Filmaker Vibha Bakshi was on hand, along with Rachel Vogelstein, senior fellow and director of the Women and Foreign Policy Program at the Council on Foreign Relations (CFR) in Washington, DC; Noa Meyer, global head of the Goldman Sachs 10,000 Women program; and Leigh Gallagher, Assistant Managing Editor at Fortune magazine.
Ms. Bakshi’s film was made in the aftermath of the rape and murder of a 23-year-old medical student in Delhi in December 2012, and the nationwide demonstrations that followed. She hopes to raise consciousness about gender violence, and affect change, especially among law enforcement in India.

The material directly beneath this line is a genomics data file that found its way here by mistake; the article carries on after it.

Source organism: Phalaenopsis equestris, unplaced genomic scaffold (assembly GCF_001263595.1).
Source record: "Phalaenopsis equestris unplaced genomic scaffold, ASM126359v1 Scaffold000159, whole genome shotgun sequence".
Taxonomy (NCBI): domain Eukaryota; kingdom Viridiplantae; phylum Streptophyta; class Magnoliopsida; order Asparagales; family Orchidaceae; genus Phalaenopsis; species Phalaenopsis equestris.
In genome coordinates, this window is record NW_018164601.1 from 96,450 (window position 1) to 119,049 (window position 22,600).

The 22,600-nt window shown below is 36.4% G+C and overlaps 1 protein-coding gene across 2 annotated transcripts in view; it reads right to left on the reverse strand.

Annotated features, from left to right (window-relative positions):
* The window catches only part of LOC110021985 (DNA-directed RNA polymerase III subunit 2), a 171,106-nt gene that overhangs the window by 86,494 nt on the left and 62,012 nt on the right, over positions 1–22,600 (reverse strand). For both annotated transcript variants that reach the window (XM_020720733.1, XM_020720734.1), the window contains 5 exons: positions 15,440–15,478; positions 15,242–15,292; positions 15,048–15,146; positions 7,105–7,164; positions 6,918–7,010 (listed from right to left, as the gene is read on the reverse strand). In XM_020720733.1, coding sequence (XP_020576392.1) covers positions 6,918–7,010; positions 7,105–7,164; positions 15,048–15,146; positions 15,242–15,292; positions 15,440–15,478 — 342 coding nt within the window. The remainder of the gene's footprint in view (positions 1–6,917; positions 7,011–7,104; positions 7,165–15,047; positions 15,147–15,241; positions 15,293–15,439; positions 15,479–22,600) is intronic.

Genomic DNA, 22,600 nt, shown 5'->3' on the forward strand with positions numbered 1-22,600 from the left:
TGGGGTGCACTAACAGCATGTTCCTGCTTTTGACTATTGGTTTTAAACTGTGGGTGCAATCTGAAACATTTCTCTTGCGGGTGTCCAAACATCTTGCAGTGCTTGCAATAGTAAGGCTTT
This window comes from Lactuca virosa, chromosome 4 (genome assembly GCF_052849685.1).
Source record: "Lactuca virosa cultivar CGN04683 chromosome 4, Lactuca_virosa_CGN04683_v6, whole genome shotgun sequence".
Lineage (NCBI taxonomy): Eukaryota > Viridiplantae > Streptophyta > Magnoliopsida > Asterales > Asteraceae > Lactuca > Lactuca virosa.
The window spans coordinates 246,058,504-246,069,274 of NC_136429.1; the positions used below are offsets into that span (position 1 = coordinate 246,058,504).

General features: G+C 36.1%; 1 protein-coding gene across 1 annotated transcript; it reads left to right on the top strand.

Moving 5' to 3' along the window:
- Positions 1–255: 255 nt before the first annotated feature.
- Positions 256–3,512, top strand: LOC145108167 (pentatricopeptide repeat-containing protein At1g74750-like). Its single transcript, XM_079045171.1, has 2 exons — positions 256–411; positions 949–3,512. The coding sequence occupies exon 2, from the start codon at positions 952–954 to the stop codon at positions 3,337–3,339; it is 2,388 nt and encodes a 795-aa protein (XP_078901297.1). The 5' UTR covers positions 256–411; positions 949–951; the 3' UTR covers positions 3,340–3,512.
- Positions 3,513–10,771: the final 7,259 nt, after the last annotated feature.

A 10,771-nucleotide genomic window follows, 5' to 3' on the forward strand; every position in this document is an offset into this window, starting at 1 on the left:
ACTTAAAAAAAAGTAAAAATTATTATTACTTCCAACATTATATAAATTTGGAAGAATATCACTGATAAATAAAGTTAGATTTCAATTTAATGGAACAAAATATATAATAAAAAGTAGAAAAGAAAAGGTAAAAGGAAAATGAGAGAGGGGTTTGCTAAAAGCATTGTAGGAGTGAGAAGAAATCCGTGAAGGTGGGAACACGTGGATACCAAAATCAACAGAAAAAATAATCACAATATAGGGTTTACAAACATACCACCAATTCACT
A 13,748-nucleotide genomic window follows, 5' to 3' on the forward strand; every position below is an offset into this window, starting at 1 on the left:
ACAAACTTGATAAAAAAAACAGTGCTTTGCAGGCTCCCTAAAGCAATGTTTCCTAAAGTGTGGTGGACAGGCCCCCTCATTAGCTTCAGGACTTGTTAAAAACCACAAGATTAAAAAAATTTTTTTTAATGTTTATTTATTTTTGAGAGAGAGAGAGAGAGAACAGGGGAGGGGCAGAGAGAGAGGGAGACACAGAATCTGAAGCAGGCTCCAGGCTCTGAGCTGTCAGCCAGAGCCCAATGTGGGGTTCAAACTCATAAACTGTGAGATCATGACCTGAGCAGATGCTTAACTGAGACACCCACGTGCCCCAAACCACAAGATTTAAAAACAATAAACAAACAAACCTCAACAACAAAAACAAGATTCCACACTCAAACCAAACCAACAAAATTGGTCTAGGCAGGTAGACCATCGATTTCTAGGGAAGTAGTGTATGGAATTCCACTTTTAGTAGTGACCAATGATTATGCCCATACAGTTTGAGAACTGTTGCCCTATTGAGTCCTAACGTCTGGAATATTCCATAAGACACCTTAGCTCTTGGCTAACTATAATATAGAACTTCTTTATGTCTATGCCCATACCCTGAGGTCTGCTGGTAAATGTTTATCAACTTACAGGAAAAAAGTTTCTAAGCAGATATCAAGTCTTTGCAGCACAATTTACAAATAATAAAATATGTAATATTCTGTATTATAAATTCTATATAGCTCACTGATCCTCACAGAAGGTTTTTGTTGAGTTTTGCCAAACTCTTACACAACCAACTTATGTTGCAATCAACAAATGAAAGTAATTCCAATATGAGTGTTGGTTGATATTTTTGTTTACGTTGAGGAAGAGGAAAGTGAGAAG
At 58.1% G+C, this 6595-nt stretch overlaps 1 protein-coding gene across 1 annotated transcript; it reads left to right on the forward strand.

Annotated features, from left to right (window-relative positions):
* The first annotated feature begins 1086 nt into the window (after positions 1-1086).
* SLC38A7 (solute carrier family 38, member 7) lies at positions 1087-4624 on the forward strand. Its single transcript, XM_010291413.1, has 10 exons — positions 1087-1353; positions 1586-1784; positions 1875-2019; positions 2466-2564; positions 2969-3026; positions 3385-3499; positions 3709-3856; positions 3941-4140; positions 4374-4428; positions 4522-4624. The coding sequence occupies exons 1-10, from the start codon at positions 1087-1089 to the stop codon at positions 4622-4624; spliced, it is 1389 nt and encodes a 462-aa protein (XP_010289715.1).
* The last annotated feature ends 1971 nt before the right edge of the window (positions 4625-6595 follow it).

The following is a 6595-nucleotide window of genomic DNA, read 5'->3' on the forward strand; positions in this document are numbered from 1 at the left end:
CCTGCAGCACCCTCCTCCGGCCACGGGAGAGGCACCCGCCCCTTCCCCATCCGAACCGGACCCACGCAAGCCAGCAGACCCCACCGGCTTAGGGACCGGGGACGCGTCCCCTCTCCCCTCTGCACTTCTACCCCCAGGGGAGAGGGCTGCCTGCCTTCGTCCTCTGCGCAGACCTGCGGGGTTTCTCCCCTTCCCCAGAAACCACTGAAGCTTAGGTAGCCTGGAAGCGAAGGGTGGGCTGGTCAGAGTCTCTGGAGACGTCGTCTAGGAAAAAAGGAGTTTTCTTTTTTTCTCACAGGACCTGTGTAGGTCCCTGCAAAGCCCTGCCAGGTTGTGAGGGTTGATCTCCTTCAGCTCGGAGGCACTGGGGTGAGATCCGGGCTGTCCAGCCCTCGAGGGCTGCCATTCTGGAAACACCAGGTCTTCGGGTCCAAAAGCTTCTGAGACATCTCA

At the heart of the matter is the collision of pre-modern and post-modern Indian culture — lacking a shared view (old or new) for how to be healthy persons in society. American feminist interventions will likely make the situation worse, because their mindsets and programs tend to divide women from men.
The men are not the only ones committing violence against women and girls in India. Ms. Bakshi said Indian mothers typically abort their pregnancies when they learn that the fetus is a girl.